Article 60(c)(4)(A) is the only limitation in the UCMJ on a convening authority’s power to disapprove, commute, or suspend any part of a sentence adjudged by a non-capital court-martial (pursuant to Article 71(d), a convening authority may not suspend a death sentence). Moreover, the Rules for Courts-Martial promulgated by the President establish a convening authority’s discretion in this area in rather explicit terms. R.C.M. 306(a) states that while a superior commander may withhold the authority to act on cases, “a superior commander may not limit the discretion of a subordinate commander to act on cases over which authority has not been withheld.” And R.C.M. 1107(b)(1) states that “the action to be taken on the findings and sentence is within the sole discretion of the convening authority.” Significantly, these provisions were not changed in Executive Order 13669, 79 F.R. 117 (Jun. 18, 2014) (discussed here), even though the Executive Order implemented provisions from the FY14 NDAA, including changes to R.C.M. 1107.
Additionally, three decades ago the Court of Military Appeals had some harsh words (in dicta) about the possibility that a superior would intrude upon the post-trial discretion of a subordinate:
[W]e shall not permit a superior commander to dictate how a convening authority exercises his discretion in acting on a special court-martial. According to the Code, if the convening authority acts on a case after trial, it must be in the exercise of his discretion rather than someone else’s.
United States v. Due, 21 M.J. 431, 434 (C.M.A. 1986).
The wording of the revised Article 60(c)(4)(A) is a little awkward and the term “adjudged sentence” is better read as “adjudged punishment,” but the plain meaning of the statute does not prohibit reduction of punishments that are not confinement for more than six months or a punitive discharge. A convening authority has unlimited power to disapprove, commute, or suspend an adjudged punishment of confinement for six months or less, reduction, restriction, forfeitures, a fine, hard labor without confinement, a reprimand, or to disapprove or commute a sentence of death, for any reason or for no reason at all. Only by adding the word “includes” to the text of the statute can the Secretary of the Navy expand its reach to prohibit modification of these other possible punishments.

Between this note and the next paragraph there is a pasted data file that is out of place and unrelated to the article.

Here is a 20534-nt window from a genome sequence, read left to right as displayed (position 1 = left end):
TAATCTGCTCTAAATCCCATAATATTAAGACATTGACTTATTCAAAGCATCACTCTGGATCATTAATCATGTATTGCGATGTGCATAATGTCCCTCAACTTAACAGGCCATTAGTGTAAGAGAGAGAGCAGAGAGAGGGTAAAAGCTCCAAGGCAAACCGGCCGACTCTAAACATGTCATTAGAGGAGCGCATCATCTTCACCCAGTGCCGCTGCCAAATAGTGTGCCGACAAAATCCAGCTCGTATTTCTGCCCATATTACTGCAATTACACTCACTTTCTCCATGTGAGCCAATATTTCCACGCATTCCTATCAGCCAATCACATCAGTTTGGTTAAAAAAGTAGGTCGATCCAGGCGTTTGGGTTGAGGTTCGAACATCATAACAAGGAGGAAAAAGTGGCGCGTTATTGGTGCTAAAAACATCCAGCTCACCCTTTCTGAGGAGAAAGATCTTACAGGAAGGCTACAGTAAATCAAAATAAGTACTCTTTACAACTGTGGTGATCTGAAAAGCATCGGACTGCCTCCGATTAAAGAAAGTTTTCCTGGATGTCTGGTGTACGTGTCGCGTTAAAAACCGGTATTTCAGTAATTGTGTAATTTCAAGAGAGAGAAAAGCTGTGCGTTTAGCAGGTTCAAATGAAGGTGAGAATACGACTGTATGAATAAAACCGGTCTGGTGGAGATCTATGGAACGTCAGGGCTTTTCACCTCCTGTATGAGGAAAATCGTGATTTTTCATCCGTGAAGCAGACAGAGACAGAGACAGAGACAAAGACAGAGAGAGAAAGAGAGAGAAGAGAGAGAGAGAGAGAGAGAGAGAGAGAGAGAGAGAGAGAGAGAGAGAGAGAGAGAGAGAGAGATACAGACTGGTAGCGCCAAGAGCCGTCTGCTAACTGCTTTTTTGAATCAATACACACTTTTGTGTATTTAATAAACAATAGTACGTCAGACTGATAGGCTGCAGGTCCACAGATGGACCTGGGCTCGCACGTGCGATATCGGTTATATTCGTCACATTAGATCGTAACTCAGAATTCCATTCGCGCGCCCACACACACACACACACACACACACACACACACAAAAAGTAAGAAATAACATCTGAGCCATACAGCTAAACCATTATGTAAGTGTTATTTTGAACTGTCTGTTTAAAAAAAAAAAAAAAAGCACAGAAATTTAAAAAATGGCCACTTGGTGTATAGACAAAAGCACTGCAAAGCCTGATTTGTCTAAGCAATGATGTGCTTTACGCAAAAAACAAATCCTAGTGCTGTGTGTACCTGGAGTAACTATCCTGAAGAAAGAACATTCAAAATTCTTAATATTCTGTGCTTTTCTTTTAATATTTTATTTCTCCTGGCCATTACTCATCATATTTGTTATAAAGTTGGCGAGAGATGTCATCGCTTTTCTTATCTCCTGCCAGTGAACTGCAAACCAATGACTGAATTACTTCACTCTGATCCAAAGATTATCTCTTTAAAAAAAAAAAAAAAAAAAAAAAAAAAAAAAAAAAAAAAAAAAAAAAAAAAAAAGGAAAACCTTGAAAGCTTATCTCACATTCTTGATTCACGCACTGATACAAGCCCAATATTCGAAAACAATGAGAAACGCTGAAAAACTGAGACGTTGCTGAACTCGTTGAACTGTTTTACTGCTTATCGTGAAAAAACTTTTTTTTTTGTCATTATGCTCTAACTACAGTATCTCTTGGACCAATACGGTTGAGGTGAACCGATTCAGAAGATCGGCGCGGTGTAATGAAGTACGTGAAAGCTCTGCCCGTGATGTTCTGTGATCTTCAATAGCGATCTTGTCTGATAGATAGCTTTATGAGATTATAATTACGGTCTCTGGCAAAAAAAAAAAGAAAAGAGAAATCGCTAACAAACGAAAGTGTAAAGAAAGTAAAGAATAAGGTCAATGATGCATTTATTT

And the analysis need not stop at plain meaning. Context (or the doctrine of noscitur a sociis – “it is known by its associates”) also plays a role. Besides limiting a convening authority’s ability to modify a sentence, Congress also limited a convening authority’s ability to modify findings when it revised Article 60(c) in Section 1702(b) of the FY14 NDAA. That limitation restricted findings modifications to cases involving a qualifying offense, which is defined with similar reference to confinement for more than six months or a punitive discharge. But unlike the provision addressing sentence modifications, Congress used the word “include” when defining a qualifying offense for findings modifications:
(i) In this subsection, the term ‘qualifying offense’ means, except in the case of an offense excluded pursuant to clause (ii), an offense under this chapter for which—
(I) the maximum sentence of confinement that may be adjudged does not exceed two years; and
(II) the sentence adjudged does not include dismissal, a dishonorable or bad-conduct discharge, or confinement for more than six months.